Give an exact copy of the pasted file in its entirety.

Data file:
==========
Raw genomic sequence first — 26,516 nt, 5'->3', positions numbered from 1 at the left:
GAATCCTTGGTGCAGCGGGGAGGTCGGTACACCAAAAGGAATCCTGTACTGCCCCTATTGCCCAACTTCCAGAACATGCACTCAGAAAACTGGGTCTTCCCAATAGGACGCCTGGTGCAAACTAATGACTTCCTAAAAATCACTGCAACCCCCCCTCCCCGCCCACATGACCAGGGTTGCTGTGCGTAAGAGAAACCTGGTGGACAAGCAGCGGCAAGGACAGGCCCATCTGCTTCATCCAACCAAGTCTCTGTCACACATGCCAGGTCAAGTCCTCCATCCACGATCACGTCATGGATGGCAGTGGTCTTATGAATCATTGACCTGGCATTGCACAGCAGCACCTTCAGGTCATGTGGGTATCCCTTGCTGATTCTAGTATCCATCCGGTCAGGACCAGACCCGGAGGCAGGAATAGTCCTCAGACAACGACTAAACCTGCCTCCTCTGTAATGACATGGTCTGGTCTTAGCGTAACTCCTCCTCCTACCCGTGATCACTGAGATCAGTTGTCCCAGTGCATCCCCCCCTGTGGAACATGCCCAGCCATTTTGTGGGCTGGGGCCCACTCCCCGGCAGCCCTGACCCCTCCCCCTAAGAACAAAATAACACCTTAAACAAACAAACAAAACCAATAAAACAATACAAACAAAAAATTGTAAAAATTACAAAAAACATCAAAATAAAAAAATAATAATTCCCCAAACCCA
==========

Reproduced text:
Raw genomic sequence first — 26,516 nt, 5'->3', positions numbered from 1 at the left:
GAATCCTTGGTGCAGCGGGGAGGTCGGTACACCAAAAGGAATCCTGTACTGCCCCTATTGCCCAACTTCCAGAACATGCACTCAGAAAACTGGGTCTTCCCAATAGGACGCCTGGTGCAAACTAATGACTTCCTAAAAATCACTGCAACCCCCCCTCCCCGCCCACATGACCAGGGTTGCTGTGCGTAAGAGAAACCTGGTGGACAAGCAGCGGCAAGGACAGGCCCATCTGCTTCATCCAACCAAGTCTCTGTCACACATGCCAGGTCAAGTCCTCCATCCACGATCACGTCATGGATGGCAGTGGTCTTATGAATCATTGACCTGGCATTGCACAGCAGCACCTTCAGGTCATGTGGGTATCCCTTGCTGATTCTAGTATCCATCCGGTCAGGACCAGACCCGGAGGCAGGAATAGTCCTCAGACAACGACTAAACCTGCCTCCTCTGTAATGACATGGTCTGGTCTTAGCGTAACTCCTCCTCCTACCCGTGATCACTGAGATCAGTTGTCCCAGTGCATCCCCCCCTGTGGAACATGCCCAGCCATTTTGTGGGCTGGGGCCCACTCCCCGGCAGCCCTGACCCCTCCCCCTAAGAACAAAATAACACCTTAAACAAACAAACAAAACCAATAAAACAATACAAACAAAAAATTGTAAAAATTACAAAAAACATCAAAATAAAAAAATAATAATTCCCCAAACCCA